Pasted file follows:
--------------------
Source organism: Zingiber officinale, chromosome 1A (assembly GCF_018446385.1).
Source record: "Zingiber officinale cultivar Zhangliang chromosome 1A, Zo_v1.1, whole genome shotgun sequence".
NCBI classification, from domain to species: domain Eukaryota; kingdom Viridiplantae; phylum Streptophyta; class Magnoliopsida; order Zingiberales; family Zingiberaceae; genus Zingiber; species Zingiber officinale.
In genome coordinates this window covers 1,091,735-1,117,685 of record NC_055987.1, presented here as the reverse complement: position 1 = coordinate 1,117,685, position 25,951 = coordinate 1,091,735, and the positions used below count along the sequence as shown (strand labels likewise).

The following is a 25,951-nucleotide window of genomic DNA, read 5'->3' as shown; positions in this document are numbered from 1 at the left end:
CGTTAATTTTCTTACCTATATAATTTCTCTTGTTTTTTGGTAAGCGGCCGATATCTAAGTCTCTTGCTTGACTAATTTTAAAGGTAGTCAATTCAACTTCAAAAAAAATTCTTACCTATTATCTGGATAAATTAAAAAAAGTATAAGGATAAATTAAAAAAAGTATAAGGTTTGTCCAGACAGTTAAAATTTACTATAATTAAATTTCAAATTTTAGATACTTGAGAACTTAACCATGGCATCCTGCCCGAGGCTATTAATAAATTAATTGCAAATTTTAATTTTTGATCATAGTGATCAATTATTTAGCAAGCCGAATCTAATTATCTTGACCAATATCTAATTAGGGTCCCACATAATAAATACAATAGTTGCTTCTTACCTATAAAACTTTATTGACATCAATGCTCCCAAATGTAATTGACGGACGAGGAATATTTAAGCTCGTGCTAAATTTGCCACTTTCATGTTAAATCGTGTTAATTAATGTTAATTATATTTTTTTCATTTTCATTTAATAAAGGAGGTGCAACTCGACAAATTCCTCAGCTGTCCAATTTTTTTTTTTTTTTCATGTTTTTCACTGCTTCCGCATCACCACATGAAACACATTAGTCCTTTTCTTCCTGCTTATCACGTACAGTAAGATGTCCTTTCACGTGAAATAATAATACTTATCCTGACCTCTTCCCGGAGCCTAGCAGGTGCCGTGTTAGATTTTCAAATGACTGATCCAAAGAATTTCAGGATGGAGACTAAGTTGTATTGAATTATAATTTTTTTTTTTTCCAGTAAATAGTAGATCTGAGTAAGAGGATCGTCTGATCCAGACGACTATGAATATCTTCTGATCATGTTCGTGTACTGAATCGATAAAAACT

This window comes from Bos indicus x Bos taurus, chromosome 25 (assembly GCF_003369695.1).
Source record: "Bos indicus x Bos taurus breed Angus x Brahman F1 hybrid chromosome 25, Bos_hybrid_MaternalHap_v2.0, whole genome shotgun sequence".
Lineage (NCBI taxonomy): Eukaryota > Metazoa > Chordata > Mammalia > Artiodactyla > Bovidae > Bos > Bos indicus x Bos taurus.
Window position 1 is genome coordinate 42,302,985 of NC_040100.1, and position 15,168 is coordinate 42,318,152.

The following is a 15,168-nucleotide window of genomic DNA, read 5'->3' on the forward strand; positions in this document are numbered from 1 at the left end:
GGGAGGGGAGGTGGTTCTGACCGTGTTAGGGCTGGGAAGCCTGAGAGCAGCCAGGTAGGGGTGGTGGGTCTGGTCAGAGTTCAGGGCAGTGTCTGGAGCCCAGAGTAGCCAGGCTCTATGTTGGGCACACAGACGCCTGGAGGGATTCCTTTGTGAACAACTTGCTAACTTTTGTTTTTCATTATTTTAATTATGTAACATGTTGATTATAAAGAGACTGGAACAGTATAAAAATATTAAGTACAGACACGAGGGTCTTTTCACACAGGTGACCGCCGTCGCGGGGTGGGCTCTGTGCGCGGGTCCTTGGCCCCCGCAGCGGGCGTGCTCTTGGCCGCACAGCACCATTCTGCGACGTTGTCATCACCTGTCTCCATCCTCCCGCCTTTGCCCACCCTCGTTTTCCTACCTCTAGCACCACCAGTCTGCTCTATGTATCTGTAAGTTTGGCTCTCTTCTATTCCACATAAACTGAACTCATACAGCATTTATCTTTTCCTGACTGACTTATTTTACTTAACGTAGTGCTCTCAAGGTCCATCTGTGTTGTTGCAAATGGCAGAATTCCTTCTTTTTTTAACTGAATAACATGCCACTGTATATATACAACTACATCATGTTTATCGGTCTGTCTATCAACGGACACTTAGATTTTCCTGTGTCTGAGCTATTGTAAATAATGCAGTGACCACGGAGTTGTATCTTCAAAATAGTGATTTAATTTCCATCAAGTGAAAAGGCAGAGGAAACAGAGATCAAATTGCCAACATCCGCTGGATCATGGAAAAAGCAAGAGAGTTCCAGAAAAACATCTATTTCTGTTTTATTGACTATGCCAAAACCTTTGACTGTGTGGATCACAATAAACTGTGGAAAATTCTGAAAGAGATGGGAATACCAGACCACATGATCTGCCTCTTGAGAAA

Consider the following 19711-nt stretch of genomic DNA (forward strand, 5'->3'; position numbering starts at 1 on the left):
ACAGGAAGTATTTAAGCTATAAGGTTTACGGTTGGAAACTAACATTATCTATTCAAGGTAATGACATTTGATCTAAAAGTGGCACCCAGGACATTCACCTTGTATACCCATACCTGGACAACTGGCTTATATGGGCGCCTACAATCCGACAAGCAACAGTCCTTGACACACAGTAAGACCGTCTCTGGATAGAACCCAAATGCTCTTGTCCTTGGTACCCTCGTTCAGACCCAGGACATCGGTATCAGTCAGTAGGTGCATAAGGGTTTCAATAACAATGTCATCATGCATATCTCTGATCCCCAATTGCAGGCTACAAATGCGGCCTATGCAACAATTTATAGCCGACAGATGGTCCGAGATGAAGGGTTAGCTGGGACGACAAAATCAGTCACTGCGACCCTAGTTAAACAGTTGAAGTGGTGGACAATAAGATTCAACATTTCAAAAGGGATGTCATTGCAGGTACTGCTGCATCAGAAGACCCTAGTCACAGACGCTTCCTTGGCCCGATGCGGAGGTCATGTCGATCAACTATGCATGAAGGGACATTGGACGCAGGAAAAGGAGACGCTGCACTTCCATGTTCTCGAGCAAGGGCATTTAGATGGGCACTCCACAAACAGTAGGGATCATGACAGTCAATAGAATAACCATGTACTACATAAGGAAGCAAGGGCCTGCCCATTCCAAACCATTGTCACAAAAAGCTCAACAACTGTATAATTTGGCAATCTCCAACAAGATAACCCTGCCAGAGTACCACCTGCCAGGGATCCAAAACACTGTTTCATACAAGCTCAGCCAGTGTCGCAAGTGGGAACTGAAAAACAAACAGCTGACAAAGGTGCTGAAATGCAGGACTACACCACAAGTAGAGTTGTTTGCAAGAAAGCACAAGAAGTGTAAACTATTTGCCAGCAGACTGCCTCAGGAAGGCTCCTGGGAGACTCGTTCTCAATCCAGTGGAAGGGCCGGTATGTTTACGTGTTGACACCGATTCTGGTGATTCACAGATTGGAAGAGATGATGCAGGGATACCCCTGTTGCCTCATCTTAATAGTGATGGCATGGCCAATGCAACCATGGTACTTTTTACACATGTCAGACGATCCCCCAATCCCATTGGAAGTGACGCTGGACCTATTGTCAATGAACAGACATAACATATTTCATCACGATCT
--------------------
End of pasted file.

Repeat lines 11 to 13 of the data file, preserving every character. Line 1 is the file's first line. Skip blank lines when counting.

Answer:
The following is a 15,168-nucleotide window of genomic DNA, read 5'->3' on the forward strand; positions in this document are numbered from 1 at the left end:
GGGAGGGGAGGTGGTTCTGACCGTGTTAGGGCTGGGAAGCCTGAGAGCAGCCAGGTAGGGGTGGTGGGTCTGGTCAGAGTTCAGGGCAGTGTCTGGAGCCCAGAGTAGCCAGGCTCTATGTTGGGCACACAGACGCCTGGAGGGATTCCTTTGTGAACAACTTGCTAACTTTTGTTTTTCATTATTTTAATTATGTAACATGTTGATTATAAAGAGACTGGAACAGTATAAAAATATTAAGTACAGACACGAGGGTCTTTTCACACAGGTGACCGCCGTCGCGGGGTGGGCTCTGTGCGCGGGTCCTTGGCCCCCGCAGCGGGCGTGCTCTTGGCCGCACAGCACCATTCTGCGACGTTGTCATCACCTGTCTCCATCCTCCCGCCTTTGCCCACCCTCGTTTTCCTACCTCTAGCACCACCAGTCTGCTCTATGTATCTGTAAGTTTGGCTCTCTTCTATTCCACATAAACTGAACTCATACAGCATTTATCTTTTCCTGACTGACTTATTTTACTTAACGTAGTGCTCTCAAGGTCCATCTGTGTTGTTGCAAATGGCAGAATTCCTTCTTTTTTTAACTGAATAACATGCCACTGTATATATACAACTACATCATGTTTATCGGTCTGTCTATCAACGGACACTTAGATTTTCCTGTGTCTGAGCTATTGTAAATAATGCAGTGACCACGGAGTTGTATCTTCAAAATAGTGATTTAATTTCCATCAAGTGAAAAGGCAGAGGAAACAGAGATCAAATTGCCAACATCCGCTGGATCATGGAAAAAGCAAGAGAGTTCCAGAAAAACATCTATTTCTGTTTTATTGACTATGCCAAAACCTTTGACTGTGTGGATCACAATAAACTGTGGAAAATTCTGAAAGAGATGGGAATACCAGACCACATGATCTGCCTCTTGAGAAA

Consider the following 19711-nt stretch of genomic DNA (forward strand, 5'->3'; position numbering starts at 1 on the left):